BLACK BOX 2)
"A box to which inputs are observed to lead and from which outputs are observed to emerge" (St. BEER, 1968, p.293).
The "black box" model has been - according to ASHBY - introduced by J.C. MAXWELL to "justify the building of functioning descriptions (in his case equations) that accounted for the observed behavior of some phenomenon when the workings of the phenomenon were not clearly visible" (R. GLANVILLE, 1982, p.1)
And "Briefly, a black box can be characterized as:
a) being believed to be distinct
b) having observable (and relatable) inputs and outputs
c) being black (that is, opaque to the observer") (Ibid. , p.1)
Of course, any black box is black for some specific observer, i.e. becomes a construct of the observer through his peculiar way of observation.
GLANVILLE, who discusses widely the black box model, adds that, after experimenting with the box, "what the observer has is a functional description that has worked in the past. That it will continue to do so is a pure article of faith: The black box regularity is an assumption" (Ibid, p.2).
However, when repeated observations produce similar results, this assumption is reinforced and "it is said that the black box has become white. The whiteness (as WIENER, 1948, asserts) is not a property of the box, but of the observer's interaction with it" (Ibid, p.4).
Viewed possibly from outside (by another observer), the interaction between the black box and the observer is, in fact, between two black boxes, and the whole system is thus a higher level black box.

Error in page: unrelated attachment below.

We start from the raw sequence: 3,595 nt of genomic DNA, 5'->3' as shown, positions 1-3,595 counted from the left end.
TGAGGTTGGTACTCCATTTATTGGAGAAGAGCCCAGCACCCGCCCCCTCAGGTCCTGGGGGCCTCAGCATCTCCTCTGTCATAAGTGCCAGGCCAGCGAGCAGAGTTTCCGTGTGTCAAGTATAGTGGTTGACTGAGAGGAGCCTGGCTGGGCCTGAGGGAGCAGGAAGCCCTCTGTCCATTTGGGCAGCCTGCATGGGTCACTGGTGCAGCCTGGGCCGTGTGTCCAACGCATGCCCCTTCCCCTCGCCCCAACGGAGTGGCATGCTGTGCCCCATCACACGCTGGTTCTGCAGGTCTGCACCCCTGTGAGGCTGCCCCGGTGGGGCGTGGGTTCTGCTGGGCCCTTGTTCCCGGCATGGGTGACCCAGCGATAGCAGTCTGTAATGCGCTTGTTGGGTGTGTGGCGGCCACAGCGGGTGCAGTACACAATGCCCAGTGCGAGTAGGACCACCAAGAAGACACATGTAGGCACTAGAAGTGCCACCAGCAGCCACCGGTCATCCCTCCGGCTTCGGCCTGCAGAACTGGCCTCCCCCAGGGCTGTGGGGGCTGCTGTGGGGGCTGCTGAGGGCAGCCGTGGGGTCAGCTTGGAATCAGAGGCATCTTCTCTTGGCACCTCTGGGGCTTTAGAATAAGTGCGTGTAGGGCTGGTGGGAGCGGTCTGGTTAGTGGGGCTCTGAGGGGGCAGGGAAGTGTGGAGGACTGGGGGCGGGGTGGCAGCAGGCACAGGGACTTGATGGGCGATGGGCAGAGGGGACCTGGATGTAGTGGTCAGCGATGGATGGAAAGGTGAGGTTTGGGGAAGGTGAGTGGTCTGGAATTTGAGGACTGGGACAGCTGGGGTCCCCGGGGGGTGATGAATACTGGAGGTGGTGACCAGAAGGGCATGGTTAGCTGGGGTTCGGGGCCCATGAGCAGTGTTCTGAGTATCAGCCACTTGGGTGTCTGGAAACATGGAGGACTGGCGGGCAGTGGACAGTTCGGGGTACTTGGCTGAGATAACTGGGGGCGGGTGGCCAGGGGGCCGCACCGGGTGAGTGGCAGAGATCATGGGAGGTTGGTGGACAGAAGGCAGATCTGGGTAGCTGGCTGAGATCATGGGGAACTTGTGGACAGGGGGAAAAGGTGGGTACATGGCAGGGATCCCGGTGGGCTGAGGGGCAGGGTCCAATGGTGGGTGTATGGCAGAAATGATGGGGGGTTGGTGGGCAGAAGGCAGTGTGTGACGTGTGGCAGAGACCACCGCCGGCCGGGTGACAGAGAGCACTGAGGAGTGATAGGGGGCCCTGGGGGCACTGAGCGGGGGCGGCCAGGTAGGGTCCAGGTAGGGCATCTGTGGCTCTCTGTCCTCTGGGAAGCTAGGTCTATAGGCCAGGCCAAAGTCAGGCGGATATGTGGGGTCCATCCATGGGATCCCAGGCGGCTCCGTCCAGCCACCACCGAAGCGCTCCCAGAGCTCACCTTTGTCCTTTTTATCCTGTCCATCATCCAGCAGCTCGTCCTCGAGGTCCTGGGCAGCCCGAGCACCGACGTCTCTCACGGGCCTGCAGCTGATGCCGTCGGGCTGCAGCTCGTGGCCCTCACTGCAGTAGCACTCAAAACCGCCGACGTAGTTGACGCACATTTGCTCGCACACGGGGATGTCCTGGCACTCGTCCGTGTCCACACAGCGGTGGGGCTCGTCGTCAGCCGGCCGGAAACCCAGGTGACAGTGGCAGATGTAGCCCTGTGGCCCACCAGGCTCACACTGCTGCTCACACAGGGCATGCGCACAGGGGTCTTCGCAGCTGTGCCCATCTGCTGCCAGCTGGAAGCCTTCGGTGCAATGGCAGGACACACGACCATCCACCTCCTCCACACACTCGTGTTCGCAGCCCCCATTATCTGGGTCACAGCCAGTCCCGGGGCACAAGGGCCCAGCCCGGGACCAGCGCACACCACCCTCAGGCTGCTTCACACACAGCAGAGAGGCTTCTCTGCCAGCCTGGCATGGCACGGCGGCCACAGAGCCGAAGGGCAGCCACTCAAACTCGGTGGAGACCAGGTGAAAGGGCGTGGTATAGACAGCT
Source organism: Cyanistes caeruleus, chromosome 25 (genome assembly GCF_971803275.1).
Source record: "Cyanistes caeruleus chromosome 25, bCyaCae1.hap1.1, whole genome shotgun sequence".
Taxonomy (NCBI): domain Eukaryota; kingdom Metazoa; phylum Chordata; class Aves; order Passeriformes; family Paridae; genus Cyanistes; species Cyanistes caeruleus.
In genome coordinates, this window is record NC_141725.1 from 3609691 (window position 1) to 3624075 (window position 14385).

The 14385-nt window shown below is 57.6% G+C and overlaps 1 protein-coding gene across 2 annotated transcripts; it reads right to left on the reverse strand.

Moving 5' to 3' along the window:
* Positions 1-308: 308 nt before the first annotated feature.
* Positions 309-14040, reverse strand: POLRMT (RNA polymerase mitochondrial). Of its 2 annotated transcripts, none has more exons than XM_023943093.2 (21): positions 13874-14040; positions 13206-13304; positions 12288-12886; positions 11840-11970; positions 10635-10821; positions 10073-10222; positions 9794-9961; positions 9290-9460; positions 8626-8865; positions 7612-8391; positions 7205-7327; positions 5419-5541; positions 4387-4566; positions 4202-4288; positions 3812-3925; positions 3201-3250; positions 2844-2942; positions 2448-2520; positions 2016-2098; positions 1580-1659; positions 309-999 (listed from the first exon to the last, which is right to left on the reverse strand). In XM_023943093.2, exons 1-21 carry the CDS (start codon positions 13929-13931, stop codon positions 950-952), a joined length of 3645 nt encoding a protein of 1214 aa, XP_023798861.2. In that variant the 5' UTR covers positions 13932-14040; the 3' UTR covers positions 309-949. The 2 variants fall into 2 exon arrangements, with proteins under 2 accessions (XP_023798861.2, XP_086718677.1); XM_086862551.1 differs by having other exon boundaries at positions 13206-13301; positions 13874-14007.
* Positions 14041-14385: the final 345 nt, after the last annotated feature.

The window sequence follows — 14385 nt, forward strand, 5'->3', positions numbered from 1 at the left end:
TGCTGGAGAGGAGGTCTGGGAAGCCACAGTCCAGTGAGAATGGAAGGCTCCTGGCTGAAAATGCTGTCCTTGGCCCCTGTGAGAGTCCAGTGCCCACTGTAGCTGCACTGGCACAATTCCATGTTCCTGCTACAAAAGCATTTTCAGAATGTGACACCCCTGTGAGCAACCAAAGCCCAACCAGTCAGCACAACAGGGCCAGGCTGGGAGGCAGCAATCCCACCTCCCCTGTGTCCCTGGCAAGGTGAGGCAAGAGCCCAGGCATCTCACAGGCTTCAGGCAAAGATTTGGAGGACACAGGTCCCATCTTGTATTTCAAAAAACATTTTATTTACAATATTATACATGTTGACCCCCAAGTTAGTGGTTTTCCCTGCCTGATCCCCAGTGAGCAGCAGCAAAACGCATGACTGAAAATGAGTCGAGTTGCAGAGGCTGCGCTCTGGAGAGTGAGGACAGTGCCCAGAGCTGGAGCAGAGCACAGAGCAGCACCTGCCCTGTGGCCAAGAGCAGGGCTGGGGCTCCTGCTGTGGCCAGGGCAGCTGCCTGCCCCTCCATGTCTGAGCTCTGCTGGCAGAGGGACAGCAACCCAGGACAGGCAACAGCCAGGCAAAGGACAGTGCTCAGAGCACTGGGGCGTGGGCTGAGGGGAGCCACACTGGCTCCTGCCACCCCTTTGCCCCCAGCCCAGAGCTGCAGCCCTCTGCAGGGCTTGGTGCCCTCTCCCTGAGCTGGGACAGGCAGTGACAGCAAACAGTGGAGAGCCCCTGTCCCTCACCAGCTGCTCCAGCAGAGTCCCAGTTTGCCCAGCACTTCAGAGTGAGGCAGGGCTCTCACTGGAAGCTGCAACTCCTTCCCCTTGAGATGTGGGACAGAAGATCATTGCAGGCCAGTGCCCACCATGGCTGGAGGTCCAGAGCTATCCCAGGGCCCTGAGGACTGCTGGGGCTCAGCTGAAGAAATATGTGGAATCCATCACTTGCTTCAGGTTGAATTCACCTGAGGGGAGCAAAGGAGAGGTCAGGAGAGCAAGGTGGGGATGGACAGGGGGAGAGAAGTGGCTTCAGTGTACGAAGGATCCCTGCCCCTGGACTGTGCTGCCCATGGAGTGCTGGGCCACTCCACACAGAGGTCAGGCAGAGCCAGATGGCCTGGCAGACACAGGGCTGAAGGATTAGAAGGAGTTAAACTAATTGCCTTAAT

In order to reach some consensus about a (tentative) conclusion we should thus clearly state our own observation level.
The black box can be either a concrete experimental artifact, or a conceptual model.
R. ESPEJO writes: "The black-box construct is a shorthand for the real world, that is, for the transformations actually taking place in it"(1988, p.140).
It however should never be forgotten that different observers may interpret the same black-box behavior in different ways (W. KARGL, 1991 , p.577). The internal organization of this box is at the start of the experiment totally unknown. It must be conjectured by making hypotheses about the links between inputs and outputs and modifying these hypotheses as the experience is furthered.
St. BEER comments: "The reason why we contemplate a box having such odd properties, is that the more familiar box in which something is known about the internal connectivity, has its variety (already) constrained… Even if an arrangement having fairly high variety were chosen, the potential variety of all the other arrangements which could have been built in is suppressed. But a black box is assumed to be able to take on any internal arrangement of input- output connectivity at all; it can therefore proliferate maximal variety" (Ibid.).
- 1) General information
- 2) Methodology or model
- 3) Epistemology, ontology and semantics
- 4) Human sciences
- 5) Discipline oriented
To cite this page, please use the following information:
Bertalanffy Center for the Study of Systems Science (2020). Title of the entry. In Charles François (Ed.), International Encyclopedia of Systems and Cybernetics (2). Retrieved from www.systemspedia.org/[full/url]
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